Answers about the Boone Lake Drawdown
Why is Boone Lake so low?
In October 2014, TVA’s Boone Dam employees discovered a sinkhole along the earthen embankment near the base of Boone Dam. This sinkhole was repaired, but then TVA inspectors discovered sediment and water seeping from the river bank just below the dam. Because water and sediment seeping from the area is not common and can be a sign of more serious issues, as a safety measure, TVA quickly accelerated its winter drawdown and lowered the level of Boone Lake to about 10 feet below normal winter pool levels to reduce pressure on the dam.
In early February 2015, TVA, in consultation with other dam safety experts, met to help quantify risks, confirm analyses and guide its actions. After that meeting, TVA announced that Boone Lake will not be returned to normal operating levels until the source of the seepage can be identified, and a solution can be implemented.
What is the current status of the dam?
Safety of the public and our employees is TVA’s top priority. TVA is continuously monitoring Boone Dam to identify any changes in its condition. This monitoring and assessment data indicate the dam is not in any immediate danger and is structurally sound. However, recent investigations indicate that, under normal lake levels, erosion may be occurring deep beneath the dam’s earthen portions and, if not repaired, could worsen and threaten the stability of the dam’s earthen areas.
What work has been done at Boone?
Here are a few completed and ongoing actions:
- Filled and repaired initial sinkhole along earthen embankment
- Installed advanced instrumentation
- Placed temporary filter along the riverbank near Boone Dam’s Unit 1 to help control soil erosion and to capture sediment
- Deployed an unmanned, remotely-operated submarine (with sonar technology) to assess underwater conditions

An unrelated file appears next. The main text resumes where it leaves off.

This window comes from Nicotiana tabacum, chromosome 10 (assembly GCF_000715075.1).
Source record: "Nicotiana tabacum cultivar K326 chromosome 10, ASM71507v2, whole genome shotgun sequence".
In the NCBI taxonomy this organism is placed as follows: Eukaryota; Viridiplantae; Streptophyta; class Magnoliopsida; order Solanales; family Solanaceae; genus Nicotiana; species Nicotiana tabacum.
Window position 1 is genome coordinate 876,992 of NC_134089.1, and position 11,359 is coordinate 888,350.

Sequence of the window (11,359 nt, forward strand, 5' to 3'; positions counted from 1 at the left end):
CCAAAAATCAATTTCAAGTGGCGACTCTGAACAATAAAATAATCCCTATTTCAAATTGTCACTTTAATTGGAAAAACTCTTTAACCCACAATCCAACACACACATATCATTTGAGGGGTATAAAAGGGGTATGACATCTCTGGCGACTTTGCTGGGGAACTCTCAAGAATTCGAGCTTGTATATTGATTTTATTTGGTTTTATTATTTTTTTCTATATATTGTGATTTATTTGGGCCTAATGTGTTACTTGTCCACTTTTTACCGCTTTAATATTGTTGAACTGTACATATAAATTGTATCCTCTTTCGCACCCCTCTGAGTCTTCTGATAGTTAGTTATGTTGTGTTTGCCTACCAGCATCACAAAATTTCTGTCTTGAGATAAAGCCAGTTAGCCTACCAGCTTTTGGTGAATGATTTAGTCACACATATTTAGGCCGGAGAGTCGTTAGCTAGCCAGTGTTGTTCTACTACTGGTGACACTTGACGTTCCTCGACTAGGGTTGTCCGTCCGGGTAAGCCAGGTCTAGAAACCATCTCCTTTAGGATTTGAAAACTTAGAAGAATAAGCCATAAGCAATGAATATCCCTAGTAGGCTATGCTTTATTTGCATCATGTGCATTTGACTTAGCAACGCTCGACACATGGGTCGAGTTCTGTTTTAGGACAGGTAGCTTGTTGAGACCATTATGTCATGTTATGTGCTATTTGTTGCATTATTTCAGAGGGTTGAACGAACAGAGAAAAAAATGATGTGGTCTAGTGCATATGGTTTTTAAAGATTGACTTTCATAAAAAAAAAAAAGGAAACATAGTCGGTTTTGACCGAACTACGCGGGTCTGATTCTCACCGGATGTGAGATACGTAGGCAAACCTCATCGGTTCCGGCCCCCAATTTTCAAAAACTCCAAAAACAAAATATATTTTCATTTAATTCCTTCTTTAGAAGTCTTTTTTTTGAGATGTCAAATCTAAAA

- Drilled core samples to study earthen embankment and foundation conditions
- Used radar and geophysical instruments to determine underground and underwater conditions
- Collaborating with industry experts from around the world to thoroughly analyze the situation
- Placing safety buoys in designated areas of Boone Lake
- Using laser to monitor earthen embankment stability
What is TVA’s next step?
TVA employees continue to analyze the situation to determine the best permanent repair option, consulting with safety and industry experts and analyzing data obtained from extensive testing to determine the best course for a permanent repair. TVA plans to make an announcement later this summer regarding the repair and how the project will impact Boone Lake. The lake will remain at its current level throughout the remainder of this year and possibly longer.
Have other dams faced a similar issue?
Yes. Sediment seepage is an uncommon, but not unheard of occurrence. At other dams that have experienced seepage in the past, the source has been identified and the dams have been successfully repaired. These dams include TVA’s Tims Ford Dam (Tenn) and Bear Creek Dam (Ala); the U.S. Army Corps of Engineers’ Wolf Creek Dam (Ky), which completed repairs for this type problem in 2013; and Center Hill Dam (Tenn), which is near completion.
What would happen if the dam failed?
Though it is highly unlikely, TVA has worked with counties, states, the National Weather Service and a host of other partners to prepare for such an event. If surveillance or instrumentation ever signaled an impending dam failure, TVA has Emergency Action Plans (EAPs) in place and would immediately notify affected counties to begin evacuations and the National Weather Service to broadcast a Dam Failure Flood Warning to the public.
What other lakes are near Boone Lake?
There are several lakes near Boone offering plenty of alternative recreation opportunities. Find out more with this interactive map.
Am I allowed to use a metal detector on TVA land, or collect artifacts from TVA land?
In order to preserve our cultural resources, the use of metal detectors on TVA property is prohibited. Read more about TVA's policy.